Relative budgetary weight of worker contributions/pension disbursements[edit]


Worker category/company Worker contributions as a percentage of the total revenue of the special retirement fund*: Pension disbursements as a percentage of the total social benefits budget**:
Miners 4.5% 89.9%
EDF and GDF 35.8% 52.5%
RATP 28.1% 92.7%
SNCF 33.40% 96.30%
Sailors 13.4% 95.0%
Opéra de Paris 46.90% 97.17%
Military 45.1% 87.7%
Elected members of the National Assembly and of the Senate Unknown Unknown
Local government 97.5% 78.1%
Civil law notaries' assistants 75.2% 89%
National Police Unknown Unknown
Religious ministers 15.8% 90%
Workers in state-owned industrial establishments 29.5% 99.2%

∗ The difference is made up from sources other than worker contributions, these sources may differ depending on the sector or company involved.
∗∗ In addition to pensions, the social benefits budget includes disability insurance, life insurance, and maternity leave, among others.

SNCF special retirement plan[edit]

The decree 54-24 establishes that SNCF personnel may request the right to retire if they satisfy both the conditions of being over 55 years old (50 for drivers who have been working for at least 15 years) and having paid 25 annuities. This same decree also authorises the SNCF to forcefully retire its personnel who meet the same conditions. The pension is equal to 2% of salary per year of work, with a maximum of 75% of total salary.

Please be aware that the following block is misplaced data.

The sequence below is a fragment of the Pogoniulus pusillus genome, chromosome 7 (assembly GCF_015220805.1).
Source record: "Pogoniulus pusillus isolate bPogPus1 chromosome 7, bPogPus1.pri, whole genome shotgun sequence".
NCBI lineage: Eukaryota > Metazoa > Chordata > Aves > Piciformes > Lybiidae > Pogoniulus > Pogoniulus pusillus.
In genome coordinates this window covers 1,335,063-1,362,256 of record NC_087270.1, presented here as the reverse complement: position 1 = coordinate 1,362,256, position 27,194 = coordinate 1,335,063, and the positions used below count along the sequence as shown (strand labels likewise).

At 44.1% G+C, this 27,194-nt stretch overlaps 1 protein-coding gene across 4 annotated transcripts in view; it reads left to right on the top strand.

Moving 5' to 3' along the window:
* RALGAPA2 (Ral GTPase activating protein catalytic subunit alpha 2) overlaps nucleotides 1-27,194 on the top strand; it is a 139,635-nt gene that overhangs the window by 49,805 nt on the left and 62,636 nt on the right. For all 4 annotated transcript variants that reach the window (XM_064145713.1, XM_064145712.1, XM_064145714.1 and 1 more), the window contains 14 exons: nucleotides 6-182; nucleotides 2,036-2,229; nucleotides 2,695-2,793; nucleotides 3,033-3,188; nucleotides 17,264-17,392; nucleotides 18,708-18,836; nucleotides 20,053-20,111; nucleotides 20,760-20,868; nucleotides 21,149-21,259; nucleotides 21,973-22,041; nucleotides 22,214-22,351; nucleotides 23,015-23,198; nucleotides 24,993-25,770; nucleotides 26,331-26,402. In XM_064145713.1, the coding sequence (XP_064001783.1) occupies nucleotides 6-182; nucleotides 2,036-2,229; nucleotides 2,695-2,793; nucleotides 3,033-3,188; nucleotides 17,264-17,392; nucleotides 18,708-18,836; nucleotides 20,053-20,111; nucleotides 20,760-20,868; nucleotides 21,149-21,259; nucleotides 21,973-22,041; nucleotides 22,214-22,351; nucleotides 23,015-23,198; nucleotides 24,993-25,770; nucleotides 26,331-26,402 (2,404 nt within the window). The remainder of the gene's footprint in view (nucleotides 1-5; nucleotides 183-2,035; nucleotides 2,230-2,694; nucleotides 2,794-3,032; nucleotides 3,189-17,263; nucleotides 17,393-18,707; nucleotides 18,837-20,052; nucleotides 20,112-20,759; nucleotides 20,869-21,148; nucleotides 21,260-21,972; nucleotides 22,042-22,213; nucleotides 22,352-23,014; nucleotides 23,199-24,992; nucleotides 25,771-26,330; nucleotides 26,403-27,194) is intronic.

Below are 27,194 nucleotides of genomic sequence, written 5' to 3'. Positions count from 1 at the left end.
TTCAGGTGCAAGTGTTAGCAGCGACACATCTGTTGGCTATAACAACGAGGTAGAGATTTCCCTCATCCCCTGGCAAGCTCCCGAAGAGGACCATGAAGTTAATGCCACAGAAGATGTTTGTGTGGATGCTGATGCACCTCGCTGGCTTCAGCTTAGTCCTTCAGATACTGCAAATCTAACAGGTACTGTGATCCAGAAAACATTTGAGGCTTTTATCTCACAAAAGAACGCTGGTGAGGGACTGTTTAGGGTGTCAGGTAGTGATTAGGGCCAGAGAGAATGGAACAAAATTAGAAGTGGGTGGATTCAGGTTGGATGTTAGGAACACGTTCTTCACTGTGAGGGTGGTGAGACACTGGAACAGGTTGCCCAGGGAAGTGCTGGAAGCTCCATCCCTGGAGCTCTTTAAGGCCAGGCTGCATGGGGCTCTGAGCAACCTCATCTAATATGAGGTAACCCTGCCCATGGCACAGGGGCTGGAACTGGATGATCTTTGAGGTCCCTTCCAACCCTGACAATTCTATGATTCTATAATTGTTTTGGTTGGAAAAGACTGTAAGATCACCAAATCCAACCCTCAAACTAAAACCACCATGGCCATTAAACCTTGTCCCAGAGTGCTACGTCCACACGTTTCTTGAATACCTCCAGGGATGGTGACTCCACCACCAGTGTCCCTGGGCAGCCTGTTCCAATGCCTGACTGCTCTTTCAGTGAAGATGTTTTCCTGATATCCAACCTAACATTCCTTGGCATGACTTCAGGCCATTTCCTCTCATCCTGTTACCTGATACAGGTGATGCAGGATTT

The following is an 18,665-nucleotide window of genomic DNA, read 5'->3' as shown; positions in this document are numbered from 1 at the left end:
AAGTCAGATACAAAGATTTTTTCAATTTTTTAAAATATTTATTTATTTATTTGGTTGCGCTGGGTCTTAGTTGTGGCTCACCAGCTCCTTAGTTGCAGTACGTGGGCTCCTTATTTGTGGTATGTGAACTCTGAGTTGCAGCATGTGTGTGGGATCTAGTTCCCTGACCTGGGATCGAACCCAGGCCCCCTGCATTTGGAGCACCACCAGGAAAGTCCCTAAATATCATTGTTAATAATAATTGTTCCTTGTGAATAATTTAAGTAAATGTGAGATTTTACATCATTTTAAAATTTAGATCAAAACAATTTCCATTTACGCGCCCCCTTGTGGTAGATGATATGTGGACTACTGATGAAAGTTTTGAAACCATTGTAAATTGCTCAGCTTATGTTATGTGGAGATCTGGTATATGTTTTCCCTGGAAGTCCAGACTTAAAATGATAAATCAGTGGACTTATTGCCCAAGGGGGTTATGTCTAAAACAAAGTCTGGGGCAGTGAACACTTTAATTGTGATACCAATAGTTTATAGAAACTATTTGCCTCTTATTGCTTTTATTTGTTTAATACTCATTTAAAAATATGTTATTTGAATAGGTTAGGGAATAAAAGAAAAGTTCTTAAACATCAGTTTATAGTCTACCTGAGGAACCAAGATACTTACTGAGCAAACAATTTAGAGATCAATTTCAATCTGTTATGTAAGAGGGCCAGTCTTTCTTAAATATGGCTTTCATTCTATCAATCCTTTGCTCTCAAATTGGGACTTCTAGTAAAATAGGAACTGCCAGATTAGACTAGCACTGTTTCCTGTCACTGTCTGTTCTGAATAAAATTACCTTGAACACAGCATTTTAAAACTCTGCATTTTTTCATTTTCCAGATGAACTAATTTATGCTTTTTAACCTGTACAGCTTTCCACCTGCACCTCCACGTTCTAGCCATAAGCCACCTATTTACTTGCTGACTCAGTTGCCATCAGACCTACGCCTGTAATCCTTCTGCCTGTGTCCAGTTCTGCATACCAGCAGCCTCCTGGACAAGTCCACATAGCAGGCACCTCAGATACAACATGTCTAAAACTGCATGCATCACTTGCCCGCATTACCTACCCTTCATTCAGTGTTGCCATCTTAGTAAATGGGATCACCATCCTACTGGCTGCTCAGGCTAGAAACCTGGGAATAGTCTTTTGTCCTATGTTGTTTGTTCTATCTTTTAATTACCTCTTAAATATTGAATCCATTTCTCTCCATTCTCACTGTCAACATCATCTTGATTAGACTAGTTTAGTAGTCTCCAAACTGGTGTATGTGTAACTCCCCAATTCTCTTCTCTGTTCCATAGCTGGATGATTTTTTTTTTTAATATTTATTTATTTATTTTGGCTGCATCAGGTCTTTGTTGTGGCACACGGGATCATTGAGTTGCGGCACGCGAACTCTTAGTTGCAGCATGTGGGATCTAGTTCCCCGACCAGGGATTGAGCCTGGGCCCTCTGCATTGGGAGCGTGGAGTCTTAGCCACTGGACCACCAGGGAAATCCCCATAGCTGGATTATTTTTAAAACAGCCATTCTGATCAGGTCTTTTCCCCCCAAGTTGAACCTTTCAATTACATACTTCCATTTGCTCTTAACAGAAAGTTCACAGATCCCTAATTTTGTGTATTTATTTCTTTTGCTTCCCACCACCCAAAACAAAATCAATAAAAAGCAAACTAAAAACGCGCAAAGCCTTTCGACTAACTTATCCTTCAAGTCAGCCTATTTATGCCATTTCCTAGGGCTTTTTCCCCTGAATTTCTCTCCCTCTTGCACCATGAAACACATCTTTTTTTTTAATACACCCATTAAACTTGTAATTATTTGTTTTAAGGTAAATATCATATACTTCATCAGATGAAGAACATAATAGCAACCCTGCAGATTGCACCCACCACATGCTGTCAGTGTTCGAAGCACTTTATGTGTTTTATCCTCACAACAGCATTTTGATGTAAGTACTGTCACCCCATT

The SNCF retirement fund created by decree 2007-730 is financed mainly by:

  • The "compensation for demographic imbalances" paid by the State (in accordance with the (CEE) Regulation number 1192/69 issued by the Counsel on June 26, 1969 regarding the common rules for the normalisation of railway companies' accounts.)
  • Worker contributions: 7.85%
  • Employer contributions: 38.15%

Special retirement plan reforms[edit]

In 1995 Alain Juppé's government attempted to align the special retirement plan with the standard one but abandoned the reform following large strikes.

In 2007 François Fillon's government was planning a reform of the special retirement plan to make it identical to that of the civil servants. This plan has also provoked widespread strikes in France and was eventually abandoned.

See also[edit]


  1. ^ according to Les conditions de liquidation : âges et durée d'assurance, chart #2
  2. ^ (according to the 4th report by the Counsel for retirement counselling Conseil d'orientation des retraites, p 155)
  3. ^ "Historique" (in French). Archived from the original on 2007-11-02. Retrieved 2007-11-22.
  4. ^ "Enquête sur la France des régimes spéciaux" (in French). Archived from the original on November 18, 2007. Retrieved 2007-11-22.
  5. ^ "Régimes spéciaux : comparaison des conditions de départ à la retraite" (in French). Retrieved 2007-11-22.
  6. ^ "Régimes spéciaux de sécurité sociale" (in French). Archived from the original on 2007-11-22. Retrieved 2007-11-23.